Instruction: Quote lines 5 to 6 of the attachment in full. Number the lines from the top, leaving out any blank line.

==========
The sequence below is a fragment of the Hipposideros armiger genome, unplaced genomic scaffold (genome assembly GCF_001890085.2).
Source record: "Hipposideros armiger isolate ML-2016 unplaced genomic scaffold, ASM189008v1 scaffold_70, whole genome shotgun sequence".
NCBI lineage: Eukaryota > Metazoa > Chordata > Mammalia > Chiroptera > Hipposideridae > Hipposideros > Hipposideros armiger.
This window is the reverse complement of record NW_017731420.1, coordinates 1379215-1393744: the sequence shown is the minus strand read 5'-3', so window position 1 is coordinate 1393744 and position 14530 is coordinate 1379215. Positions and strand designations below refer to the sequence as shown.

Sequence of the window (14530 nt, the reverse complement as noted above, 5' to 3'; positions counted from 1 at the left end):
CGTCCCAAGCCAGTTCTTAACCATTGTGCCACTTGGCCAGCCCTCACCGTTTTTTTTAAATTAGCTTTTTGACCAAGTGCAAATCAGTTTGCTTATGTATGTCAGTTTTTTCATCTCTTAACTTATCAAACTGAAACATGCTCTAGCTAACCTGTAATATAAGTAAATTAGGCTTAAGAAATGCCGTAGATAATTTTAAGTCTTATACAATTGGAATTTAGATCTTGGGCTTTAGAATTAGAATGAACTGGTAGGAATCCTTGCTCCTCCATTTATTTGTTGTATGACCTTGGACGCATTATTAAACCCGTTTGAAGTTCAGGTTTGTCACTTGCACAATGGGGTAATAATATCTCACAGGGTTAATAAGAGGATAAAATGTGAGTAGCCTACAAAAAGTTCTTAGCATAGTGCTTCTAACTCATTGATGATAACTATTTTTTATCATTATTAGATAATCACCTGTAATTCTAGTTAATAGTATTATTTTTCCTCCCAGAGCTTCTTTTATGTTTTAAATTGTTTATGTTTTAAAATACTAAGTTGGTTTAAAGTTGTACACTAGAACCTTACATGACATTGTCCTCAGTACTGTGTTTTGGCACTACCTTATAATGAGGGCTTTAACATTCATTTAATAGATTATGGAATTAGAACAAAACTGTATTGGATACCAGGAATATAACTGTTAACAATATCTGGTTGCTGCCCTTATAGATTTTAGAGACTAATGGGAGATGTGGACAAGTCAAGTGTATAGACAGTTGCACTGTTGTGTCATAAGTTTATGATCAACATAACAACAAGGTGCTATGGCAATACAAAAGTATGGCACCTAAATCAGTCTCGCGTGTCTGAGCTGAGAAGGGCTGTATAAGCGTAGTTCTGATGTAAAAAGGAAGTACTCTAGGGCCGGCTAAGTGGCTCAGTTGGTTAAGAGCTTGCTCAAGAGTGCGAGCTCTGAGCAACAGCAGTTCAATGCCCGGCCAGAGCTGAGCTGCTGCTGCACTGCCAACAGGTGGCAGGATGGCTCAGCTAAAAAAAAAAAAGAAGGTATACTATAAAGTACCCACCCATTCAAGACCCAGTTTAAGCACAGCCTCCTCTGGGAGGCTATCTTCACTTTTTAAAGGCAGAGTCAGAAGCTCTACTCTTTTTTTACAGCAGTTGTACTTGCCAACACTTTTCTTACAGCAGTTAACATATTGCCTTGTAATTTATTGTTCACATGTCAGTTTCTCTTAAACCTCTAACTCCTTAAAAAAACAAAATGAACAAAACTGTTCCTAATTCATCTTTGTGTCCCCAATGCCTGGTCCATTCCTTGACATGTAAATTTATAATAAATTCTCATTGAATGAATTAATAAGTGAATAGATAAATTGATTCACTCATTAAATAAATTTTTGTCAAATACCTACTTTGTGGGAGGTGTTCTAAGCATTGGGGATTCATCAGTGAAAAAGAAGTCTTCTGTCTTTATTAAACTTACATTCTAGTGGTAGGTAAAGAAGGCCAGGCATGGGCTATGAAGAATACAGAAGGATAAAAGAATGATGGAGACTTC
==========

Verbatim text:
Sequence of the window (14530 nt, the reverse complement as noted above, 5' to 3'; positions counted from 1 at the left end):
CGTCCCAAGCCAGTTCTTAACCATTGTGCCACTTGGCCAGCCCTCACCGTTTTTTTTAAATTAGCTTTTTGACCAAGTGCAAATCAGTTTGCTTATGTATGTCAGTTTTTTCATCTCTTAACTTATCAAACTGAAACATGCTCTAGCTAACCTGTAATATAAGTAAATTAGGCTTAAGAAATGCCGTAGATAATTTTAAGTCTTATACAATTGGAATTTAGATCTTGGGCTTTAGAATTAGAATGAACTGGTAGGAATCCTTGCTCCTCCATTTATTTGTTGTATGACCTTGGACGCATTATTAAACCCGTTTGAAGTTCAGGTTTGTCACTTGCACAATGGGGTAATAATATCTCACAGGGTTAATAAGAGGATAAAATGTGAGTAGCCTACAAAAAGTTCTTAGCATAGTGCTTCTAACTCATTGATGATAACTATTTTTTATCATTATTAGATAATCACCTGTAATTCTAGTTAATAGTATTATTTTTCCTCCCAGAGCTTCTTTTATGTTTTAAATTGTTTATGTTTTAAAATACTAAGTTGGTTTAAAGTTGTACACTAGAACCTTACATGACATTGTCCTCAGTACTGTGTTTTGGCACTACCTTATAATGAGGGCTTTAACATTCATTTAATAGATTATGGAATTAGAACAAAACTGTATTGGATACCAGGAATATAACTGTTAACAATATCTGGTTGCTGCCCTTATAGATTTTAGAGACTAATGGGAGATGTGGACAAGTCAAGTGTATAGACAGTTGCACTGTTGTGTCATAAGTTTATGATCAACATAACAACAAGGTGCTATGGCAATACAAAAGTATGGCACCTAAATCAGTCTCGCGTGTCTGAGCTGAGAAGGGCTGTATAAGCGTAGTTCTGATGTAAAAAGGAAGTACTCTAGGGCCGGCTAAGTGGCTCAGTTGGTTAAGAGCTTGCTCAAGAGTGCGAGCTCTGAGCAACAGCAGTTCAATGCCCGGCCAGAGCTGAGCTGCTGCTGCACTGCCAACAGGTGGCAGGATGGCTCAGCTAAAAAAAAAAAAGAAGGTATACTATAAAGTACCCACCCATTCAAGACCCAGTTTAAGCACAGCCTCCTCTGGGAGGCTATCTTCACTTTTTAAAGGCAGAGTCAGAAGCTCTACTCTTTTTTTACAGCAGTTGTACTTGCCAACACTTTTCTTACAGCAGTTAACATATTGCCTTGTAATTTATTGTTCACATGTCAGTTTCTCTTAAACCTCTAACTCCTTAAAAAAACAAAATGAACAAAACTGTTCCTAATTCATCTTTGTGTCCCCAATGCCTGGTCCATTCCTTGACATGTAAATTTATAATAAATTCTCATTGAATGAATTAATAAGTGAATAGATAAATTGATTCACTCATTAAATAAATTTTTGTCAAATACCTACTTTGTGGGAGGTGTTCTAAGCATTGGGGATTCATCAGTGAAAAAGAAGTCTTCTGTCTTTATTAAACTTACATTCTAGTGGTAGGTAAAGAAGGCCAGGCATGGGCTATGAAGAATACAGAAGGATAAAAGAATGATGGAGACTTC